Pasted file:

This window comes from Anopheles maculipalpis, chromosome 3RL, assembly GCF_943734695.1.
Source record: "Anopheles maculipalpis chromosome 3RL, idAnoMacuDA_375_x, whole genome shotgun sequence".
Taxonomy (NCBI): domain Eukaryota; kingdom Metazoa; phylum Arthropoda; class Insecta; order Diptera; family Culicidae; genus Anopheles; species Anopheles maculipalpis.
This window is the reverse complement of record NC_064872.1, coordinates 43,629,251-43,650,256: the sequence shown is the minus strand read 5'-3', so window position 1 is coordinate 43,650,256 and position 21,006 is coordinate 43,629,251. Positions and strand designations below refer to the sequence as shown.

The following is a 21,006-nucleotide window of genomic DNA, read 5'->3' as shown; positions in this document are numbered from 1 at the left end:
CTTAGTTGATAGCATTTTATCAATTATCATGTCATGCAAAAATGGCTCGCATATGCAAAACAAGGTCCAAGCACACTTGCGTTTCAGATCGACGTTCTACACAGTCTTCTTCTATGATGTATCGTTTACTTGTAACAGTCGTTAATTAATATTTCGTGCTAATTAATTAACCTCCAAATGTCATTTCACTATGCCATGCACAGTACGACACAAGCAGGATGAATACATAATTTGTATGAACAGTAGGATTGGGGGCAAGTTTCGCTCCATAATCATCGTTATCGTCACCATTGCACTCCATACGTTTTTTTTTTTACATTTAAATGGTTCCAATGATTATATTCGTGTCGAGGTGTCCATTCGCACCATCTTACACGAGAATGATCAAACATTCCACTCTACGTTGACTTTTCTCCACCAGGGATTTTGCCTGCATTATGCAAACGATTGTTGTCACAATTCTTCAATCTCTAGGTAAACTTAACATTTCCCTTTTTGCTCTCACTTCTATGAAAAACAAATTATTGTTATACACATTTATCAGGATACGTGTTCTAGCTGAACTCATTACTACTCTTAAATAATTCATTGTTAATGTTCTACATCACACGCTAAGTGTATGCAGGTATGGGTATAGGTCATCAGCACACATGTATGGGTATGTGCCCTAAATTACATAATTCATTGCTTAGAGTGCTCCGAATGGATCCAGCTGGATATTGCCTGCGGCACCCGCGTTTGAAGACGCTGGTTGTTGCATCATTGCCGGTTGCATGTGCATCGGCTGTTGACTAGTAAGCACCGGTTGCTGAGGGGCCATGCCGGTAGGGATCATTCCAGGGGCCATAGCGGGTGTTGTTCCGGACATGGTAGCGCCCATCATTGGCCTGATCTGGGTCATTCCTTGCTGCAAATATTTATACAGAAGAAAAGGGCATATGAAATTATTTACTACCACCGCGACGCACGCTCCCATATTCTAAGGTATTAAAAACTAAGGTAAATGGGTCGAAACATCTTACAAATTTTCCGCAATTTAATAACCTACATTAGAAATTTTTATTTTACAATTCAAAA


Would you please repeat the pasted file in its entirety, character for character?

This window comes from Anopheles maculipalpis, chromosome 3RL, assembly GCF_943734695.1.
Source record: "Anopheles maculipalpis chromosome 3RL, idAnoMacuDA_375_x, whole genome shotgun sequence".
Taxonomy (NCBI): domain Eukaryota; kingdom Metazoa; phylum Arthropoda; class Insecta; order Diptera; family Culicidae; genus Anopheles; species Anopheles maculipalpis.
This window is the reverse complement of record NC_064872.1, coordinates 43,629,251-43,650,256: the sequence shown is the minus strand read 5'-3', so window position 1 is coordinate 43,650,256 and position 21,006 is coordinate 43,629,251. Positions and strand designations below refer to the sequence as shown.

The following is a 21,006-nucleotide window of genomic DNA, read 5'->3' as shown; positions in this document are numbered from 1 at the left end:
CTTAGTTGATAGCATTTTATCAATTATCATGTCATGCAAAAATGGCTCGCATATGCAAAACAAGGTCCAAGCACACTTGCGTTTCAGATCGACGTTCTACACAGTCTTCTTCTATGATGTATCGTTTACTTGTAACAGTCGTTAATTAATATTTCGTGCTAATTAATTAACCTCCAAATGTCATTTCACTATGCCATGCACAGTACGACACAAGCAGGATGAATACATAATTTGTATGAACAGTAGGATTGGGGGCAAGTTTCGCTCCATAATCATCGTTATCGTCACCATTGCACTCCATACGTTTTTTTTTTTACATTTAAATGGTTCCAATGATTATATTCGTGTCGAGGTGTCCATTCGCACCATCTTACACGAGAATGATCAAACATTCCACTCTACGTTGACTTTTCTCCACCAGGGATTTTGCCTGCATTATGCAAACGATTGTTGTCACAATTCTTCAATCTCTAGGTAAACTTAACATTTCCCTTTTTGCTCTCACTTCTATGAAAAACAAATTATTGTTATACACATTTATCAGGATACGTGTTCTAGCTGAACTCATTACTACTCTTAAATAATTCATTGTTAATGTTCTACATCACACGCTAAGTGTATGCAGGTATGGGTATAGGTCATCAGCACACATGTATGGGTATGTGCCCTAAATTACATAATTCATTGCTTAGAGTGCTCCGAATGGATCCAGCTGGATATTGCCTGCGGCACCCGCGTTTGAAGACGCTGGTTGTTGCATCATTGCCGGTTGCATGTGCATCGGCTGTTGACTAGTAAGCACCGGTTGCTGAGGGGCCATGCCGGTAGGGATCATTCCAGGGGCCATAGCGGGTGTTGTTCCGGACATGGTAGCGCCCATCATTGGCCTGATCTGGGTCATTCCTTGCTGCAAATATTTATACAGAAGAAAAGGGCATATGAAATTATTTACTACCACCGCGACGCACGCTCCCATATTCTAAGGTATTAAAAACTAAGGTAAATGGGTCGAAACATCTTACAAATTTTCCGCAATTTAATAACCTACATTAGAAATTTTTATTTTACAATTCAAAA